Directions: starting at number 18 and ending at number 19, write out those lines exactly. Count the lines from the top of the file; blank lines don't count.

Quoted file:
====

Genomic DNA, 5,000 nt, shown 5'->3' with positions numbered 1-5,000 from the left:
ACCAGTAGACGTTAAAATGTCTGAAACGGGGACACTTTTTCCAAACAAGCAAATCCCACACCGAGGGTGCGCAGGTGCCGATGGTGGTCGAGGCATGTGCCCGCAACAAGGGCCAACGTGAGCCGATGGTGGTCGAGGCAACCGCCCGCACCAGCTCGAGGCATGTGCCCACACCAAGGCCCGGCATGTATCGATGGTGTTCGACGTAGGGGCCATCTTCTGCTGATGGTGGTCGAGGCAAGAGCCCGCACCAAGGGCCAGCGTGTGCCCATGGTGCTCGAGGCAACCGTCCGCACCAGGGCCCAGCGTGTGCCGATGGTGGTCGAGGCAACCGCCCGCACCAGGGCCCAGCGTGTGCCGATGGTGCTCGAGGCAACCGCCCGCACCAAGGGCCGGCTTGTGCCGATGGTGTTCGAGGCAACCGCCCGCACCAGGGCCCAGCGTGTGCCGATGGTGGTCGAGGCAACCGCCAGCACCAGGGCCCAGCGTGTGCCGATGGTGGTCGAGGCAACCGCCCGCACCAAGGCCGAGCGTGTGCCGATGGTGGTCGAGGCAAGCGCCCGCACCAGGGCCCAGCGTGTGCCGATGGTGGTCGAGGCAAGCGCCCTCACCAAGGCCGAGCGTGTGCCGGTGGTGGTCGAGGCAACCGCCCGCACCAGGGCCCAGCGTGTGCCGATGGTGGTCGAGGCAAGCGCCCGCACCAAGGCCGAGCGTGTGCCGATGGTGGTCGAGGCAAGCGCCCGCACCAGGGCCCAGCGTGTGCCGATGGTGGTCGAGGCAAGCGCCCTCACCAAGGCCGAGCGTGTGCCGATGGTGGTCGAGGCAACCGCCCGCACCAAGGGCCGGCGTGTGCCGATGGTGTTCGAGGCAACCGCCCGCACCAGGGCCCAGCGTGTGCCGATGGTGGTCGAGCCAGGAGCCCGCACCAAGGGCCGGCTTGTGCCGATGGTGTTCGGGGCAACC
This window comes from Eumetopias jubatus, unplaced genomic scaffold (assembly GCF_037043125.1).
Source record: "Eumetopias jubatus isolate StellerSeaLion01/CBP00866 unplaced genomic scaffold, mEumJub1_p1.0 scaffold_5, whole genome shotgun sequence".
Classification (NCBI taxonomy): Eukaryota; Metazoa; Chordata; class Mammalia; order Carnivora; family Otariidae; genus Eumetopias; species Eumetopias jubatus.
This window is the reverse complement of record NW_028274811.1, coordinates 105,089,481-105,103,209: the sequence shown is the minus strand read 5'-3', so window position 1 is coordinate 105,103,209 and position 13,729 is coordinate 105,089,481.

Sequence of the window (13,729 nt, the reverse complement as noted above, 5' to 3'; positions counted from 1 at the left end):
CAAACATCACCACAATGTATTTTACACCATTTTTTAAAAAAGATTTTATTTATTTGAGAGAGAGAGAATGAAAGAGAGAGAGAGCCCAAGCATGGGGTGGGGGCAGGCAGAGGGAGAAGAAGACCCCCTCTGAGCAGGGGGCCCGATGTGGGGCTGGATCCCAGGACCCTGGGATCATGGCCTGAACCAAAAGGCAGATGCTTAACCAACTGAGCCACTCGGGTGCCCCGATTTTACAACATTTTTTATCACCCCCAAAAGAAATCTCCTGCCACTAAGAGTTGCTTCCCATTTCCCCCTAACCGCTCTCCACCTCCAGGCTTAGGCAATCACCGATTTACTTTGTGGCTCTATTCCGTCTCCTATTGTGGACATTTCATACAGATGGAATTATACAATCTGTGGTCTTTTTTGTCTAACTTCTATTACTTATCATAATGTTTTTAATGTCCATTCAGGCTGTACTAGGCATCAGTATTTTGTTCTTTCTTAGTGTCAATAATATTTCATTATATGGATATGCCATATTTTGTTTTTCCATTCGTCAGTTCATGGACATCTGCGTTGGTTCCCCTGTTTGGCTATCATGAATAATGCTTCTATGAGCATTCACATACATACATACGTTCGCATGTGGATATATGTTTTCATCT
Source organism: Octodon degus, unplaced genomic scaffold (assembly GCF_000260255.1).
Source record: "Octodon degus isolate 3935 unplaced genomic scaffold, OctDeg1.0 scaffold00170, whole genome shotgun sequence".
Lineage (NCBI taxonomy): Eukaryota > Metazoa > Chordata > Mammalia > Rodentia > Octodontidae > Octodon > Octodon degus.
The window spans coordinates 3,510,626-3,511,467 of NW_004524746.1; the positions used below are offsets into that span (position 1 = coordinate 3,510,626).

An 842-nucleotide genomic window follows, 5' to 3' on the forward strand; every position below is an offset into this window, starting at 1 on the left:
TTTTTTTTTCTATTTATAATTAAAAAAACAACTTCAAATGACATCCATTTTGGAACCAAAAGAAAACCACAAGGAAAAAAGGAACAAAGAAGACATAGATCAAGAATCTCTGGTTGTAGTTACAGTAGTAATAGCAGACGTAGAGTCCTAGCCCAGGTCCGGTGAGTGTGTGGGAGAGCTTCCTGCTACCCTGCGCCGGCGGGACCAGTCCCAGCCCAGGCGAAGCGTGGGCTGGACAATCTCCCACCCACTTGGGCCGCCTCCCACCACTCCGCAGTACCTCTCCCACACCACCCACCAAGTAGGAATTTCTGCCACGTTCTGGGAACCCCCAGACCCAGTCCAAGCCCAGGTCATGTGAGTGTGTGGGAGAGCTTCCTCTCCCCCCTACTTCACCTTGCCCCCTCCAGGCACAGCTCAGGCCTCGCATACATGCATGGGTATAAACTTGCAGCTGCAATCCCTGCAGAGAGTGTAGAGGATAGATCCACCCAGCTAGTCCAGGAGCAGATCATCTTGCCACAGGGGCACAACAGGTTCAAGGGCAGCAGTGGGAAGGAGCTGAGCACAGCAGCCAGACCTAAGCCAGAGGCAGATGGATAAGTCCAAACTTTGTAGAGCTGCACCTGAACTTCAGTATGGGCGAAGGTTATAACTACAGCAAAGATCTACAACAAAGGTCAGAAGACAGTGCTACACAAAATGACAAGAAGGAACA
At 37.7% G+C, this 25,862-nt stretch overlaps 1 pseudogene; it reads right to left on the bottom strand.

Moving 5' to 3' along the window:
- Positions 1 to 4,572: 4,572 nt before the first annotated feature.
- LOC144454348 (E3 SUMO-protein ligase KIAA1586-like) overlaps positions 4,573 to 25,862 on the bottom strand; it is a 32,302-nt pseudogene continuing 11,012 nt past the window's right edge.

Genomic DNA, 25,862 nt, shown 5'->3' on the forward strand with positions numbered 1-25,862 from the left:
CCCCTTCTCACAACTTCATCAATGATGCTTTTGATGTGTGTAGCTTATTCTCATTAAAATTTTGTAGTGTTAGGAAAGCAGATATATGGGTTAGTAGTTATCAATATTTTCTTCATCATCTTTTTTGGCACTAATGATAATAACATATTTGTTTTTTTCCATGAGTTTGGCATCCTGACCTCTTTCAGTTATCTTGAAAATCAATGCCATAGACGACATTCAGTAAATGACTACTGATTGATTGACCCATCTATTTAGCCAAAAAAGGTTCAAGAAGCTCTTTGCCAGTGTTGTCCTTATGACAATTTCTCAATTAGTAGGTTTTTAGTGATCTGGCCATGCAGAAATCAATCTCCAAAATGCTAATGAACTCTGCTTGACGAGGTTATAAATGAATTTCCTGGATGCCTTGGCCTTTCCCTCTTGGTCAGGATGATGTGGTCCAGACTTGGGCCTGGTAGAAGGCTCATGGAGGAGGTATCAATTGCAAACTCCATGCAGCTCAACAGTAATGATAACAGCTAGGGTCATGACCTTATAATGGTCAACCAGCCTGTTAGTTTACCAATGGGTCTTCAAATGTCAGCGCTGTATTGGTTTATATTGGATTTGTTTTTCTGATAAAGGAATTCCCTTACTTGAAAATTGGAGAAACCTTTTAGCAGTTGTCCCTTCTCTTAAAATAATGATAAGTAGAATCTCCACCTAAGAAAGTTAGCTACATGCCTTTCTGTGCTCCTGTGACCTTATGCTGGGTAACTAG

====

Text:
- LOC144454348 (E3 SUMO-protein ligase KIAA1586-like) overlaps positions 4,573 to 25,862 on the bottom strand; it is a 32,302-nt pseudogene continuing 11,012 nt past the window's right edge.

Genomic DNA, 25,862 nt, shown 5'->3' on the forward strand with positions numbered 1-25,862 from the left: